Recycling, household hazardous waste, composting programs funded

FRANKFORT, Ky. (June 4, 2019) – The Kentucky Energy and Environment Cabinet’s Division of Waste Management today announced 49 recycling, 6 composting, and 29 household hazardous waste grants to expand recycling and composting infrastructure, reduce the amount of solid waste going into landfills, and improve the environmental management of household hazardous waste.

The Kentucky Pride Fund, which is generated by a $1.75 fee for each ton of municipal solid waste disposed of in Kentucky landfills, is financing the 84 grants totaling just over $4.6 million.

The grants require a 25-percent local match in the form of cash or “in kind” personnel, educational activities or advertising to promote the program from the cities or counties receiving the awards.

A complete list of grant recipients can be viewed here. Contact Grant White at or 502-782-6474 with any questions.


Registration is Now Open for the 43rd annual Kentucky Governor’s Conference on Energy and the Environment

FRANKFORT, Ky. (June 4, 2019) – Early Bird registration is now open for the 43rd Kentucky Governor’s Conference on Energy and the Environment.

This annual conference offers opportunities to hear about the future of Kentucky’s energy and environmental policies.  Attendees receive a chance to engage in networking, participate in discussions, and talk with Kentucky’s environmental leaders. Session topics will include legislative, natural resources and environmental protection issues.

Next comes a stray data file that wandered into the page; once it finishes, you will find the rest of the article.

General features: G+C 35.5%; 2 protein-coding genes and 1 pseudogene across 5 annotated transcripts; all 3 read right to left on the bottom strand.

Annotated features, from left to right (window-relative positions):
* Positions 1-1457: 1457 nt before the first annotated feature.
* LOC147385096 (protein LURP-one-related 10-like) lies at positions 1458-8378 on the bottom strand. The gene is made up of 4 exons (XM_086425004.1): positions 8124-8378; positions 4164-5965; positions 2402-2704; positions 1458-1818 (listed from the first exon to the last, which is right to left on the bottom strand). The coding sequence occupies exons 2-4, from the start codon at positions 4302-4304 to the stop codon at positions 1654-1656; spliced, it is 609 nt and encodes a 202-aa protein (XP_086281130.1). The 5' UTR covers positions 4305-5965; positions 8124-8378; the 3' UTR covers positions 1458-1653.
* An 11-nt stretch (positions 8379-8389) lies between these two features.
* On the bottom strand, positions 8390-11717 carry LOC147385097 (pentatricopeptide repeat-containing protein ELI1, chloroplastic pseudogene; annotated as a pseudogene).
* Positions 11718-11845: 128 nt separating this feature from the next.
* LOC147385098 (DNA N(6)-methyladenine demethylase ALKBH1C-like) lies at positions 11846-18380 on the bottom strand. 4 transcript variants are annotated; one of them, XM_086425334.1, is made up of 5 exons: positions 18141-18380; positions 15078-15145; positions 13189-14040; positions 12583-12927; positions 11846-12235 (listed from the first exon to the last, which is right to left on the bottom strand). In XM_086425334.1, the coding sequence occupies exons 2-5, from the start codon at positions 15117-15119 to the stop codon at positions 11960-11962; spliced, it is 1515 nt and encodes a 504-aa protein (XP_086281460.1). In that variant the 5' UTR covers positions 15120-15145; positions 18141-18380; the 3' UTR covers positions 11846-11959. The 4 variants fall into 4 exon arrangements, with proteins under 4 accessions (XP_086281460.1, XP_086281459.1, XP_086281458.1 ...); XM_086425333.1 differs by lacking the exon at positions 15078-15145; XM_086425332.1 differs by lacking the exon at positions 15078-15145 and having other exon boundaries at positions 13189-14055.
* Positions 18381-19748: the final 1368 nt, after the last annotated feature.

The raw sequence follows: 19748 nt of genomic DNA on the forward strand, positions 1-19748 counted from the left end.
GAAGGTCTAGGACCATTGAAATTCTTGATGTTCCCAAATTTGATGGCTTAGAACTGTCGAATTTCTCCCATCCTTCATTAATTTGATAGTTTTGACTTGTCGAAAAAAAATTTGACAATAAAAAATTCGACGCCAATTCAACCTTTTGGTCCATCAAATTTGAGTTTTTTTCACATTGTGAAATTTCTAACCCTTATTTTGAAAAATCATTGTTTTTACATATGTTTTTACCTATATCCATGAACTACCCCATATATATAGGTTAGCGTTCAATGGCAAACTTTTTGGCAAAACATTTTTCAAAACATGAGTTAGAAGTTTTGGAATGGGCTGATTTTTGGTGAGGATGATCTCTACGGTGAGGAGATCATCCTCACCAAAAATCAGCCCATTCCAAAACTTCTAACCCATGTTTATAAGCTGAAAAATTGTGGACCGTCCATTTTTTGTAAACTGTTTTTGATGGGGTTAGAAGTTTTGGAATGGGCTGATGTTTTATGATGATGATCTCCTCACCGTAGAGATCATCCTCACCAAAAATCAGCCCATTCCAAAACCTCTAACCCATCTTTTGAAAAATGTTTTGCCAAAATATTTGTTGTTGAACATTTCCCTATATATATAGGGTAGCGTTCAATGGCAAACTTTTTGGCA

Tickets and information about conference events at the Lexington Convention Center on Friday, September 20 can be found by visiting here.


Mining Death in Harlan County

Rex Coal Co. mine site of accident

FRANKFORT, Ky. (May 31, 2019) – A 48-year-old coal miner passed away Thursday from injuries sustained in an accident on May 22 at a Harlan County mine. Felix (Matt) North, of Miracle, Ky., a miner operator with 12 years of experience, had suffered critical injuries at the Rex Coal Co. mine CVB#1 in Cumberland, Ky.

North, who began his shift at 2 p.m., was operating a continuous miner and positioning the machine’s cable and water line when the rib (wall) unexpectedly collapsed, causing injuries to his lower body. He was transported to Johnson City Medical Center where he remained in critical condition.

The Kentucky Department for Natural Resources, Division of Mine Safety, sent investigators to the site following the accident. All mining operations were shut down and remained closed until May 28, when the Division of Mine Safety approved an action plan submitted by the mine.